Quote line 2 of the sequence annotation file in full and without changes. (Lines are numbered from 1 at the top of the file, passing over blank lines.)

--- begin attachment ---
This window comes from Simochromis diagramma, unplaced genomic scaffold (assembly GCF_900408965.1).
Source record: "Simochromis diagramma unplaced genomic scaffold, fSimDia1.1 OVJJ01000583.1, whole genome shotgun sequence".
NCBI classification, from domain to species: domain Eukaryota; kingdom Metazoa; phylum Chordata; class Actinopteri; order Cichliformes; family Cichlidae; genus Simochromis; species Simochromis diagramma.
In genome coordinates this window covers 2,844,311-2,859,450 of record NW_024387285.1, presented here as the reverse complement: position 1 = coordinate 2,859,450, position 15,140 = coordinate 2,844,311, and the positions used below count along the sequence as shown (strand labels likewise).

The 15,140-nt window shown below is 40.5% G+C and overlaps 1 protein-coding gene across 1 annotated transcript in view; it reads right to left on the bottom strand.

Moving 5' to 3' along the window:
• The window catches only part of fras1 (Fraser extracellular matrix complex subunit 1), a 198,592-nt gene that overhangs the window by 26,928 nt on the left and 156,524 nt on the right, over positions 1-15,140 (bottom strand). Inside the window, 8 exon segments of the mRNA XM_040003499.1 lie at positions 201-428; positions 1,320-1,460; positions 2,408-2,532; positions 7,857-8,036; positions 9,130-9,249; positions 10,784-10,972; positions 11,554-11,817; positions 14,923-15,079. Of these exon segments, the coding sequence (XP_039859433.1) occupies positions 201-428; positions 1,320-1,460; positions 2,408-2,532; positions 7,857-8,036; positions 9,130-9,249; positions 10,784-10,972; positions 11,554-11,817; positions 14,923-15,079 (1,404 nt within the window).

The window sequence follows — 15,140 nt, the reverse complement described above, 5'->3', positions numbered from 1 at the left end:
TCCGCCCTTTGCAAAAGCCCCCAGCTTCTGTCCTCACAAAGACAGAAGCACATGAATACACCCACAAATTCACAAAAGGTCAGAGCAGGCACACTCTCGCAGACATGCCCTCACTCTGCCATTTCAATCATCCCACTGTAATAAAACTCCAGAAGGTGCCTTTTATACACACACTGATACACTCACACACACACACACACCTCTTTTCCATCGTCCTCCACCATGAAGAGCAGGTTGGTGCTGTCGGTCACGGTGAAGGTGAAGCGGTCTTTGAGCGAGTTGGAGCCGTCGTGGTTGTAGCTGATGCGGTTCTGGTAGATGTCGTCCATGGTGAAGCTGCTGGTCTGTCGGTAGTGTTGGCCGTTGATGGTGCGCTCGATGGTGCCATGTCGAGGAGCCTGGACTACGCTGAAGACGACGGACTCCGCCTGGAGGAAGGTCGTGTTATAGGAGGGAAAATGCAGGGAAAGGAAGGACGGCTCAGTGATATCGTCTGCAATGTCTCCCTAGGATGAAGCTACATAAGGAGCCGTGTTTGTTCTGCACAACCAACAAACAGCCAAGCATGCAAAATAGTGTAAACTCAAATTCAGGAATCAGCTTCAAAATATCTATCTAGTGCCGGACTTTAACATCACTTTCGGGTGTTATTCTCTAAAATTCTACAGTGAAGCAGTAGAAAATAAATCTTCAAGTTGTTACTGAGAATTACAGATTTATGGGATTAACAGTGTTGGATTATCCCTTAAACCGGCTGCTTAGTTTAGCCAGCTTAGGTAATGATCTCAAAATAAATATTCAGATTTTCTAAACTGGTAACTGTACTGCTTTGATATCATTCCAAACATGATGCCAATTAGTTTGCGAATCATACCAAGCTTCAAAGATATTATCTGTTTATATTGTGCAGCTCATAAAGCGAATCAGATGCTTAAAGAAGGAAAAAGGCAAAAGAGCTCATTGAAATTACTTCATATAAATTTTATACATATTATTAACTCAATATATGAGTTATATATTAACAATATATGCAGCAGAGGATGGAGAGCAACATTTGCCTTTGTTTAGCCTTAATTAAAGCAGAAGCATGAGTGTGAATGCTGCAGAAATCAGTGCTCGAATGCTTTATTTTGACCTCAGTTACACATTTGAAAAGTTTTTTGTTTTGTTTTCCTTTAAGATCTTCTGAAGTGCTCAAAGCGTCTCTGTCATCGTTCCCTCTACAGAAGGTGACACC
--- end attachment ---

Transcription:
Source record: "Simochromis diagramma unplaced genomic scaffold, fSimDia1.1 OVJJ01000583.1, whole genome shotgun sequence".